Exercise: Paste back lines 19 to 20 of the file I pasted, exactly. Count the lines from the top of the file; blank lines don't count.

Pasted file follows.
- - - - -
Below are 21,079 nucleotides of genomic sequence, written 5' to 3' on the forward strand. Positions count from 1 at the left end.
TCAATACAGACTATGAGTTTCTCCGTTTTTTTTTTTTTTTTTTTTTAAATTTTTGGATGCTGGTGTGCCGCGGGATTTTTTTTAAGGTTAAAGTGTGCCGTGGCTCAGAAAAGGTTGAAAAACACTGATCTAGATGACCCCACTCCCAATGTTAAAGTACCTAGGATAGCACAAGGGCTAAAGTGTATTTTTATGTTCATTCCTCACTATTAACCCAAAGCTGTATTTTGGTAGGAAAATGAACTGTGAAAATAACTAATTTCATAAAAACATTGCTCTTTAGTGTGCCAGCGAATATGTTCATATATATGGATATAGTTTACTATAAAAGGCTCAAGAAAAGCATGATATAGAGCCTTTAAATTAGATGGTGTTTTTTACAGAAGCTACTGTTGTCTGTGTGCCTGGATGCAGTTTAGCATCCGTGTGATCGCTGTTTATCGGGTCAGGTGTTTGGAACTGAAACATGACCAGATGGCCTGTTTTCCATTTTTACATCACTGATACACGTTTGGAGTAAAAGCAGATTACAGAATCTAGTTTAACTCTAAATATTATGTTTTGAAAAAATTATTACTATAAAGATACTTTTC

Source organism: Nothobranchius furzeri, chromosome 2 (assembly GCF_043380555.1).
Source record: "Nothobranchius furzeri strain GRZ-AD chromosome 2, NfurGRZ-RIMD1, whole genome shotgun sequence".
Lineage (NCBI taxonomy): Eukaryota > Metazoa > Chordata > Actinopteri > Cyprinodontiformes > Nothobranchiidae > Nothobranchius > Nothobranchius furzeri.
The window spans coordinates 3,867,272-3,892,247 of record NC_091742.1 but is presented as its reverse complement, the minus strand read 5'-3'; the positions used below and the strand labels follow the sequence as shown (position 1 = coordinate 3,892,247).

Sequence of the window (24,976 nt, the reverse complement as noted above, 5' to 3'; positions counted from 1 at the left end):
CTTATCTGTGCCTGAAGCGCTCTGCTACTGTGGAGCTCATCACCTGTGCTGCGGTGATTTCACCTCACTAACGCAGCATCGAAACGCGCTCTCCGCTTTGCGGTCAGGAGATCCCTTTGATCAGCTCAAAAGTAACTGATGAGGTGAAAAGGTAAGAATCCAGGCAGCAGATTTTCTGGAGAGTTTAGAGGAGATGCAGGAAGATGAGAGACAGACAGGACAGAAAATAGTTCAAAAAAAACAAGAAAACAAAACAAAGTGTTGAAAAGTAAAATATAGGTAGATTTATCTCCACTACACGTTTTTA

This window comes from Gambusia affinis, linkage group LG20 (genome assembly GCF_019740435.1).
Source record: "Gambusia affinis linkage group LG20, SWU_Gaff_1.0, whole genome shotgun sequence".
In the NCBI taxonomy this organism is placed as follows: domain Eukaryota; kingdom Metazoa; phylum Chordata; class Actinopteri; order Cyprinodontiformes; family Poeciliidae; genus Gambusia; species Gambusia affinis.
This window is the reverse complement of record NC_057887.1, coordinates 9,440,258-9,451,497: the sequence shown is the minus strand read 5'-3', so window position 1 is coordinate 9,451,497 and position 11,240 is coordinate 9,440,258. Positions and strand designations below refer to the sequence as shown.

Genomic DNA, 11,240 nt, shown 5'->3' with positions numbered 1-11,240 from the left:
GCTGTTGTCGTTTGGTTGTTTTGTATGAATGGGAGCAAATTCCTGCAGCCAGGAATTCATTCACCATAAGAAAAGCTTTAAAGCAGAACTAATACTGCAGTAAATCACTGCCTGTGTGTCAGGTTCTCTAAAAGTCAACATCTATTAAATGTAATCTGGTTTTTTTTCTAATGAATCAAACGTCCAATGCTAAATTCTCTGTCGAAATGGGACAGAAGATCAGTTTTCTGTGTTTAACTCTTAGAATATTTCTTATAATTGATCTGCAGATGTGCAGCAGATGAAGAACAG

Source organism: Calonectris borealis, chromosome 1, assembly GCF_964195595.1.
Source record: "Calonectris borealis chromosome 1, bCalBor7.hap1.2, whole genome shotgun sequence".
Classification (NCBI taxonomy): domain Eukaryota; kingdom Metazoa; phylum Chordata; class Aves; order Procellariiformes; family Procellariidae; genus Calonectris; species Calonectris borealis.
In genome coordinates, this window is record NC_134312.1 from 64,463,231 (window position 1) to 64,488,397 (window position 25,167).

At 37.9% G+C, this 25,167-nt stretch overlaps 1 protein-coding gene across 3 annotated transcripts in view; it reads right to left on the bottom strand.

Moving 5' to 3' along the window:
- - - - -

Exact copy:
At 37.9% G+C, this 25,167-nt stretch overlaps 1 protein-coding gene across 3 annotated transcripts in view; it reads right to left on the bottom strand.

Moving 5' to 3' along the window: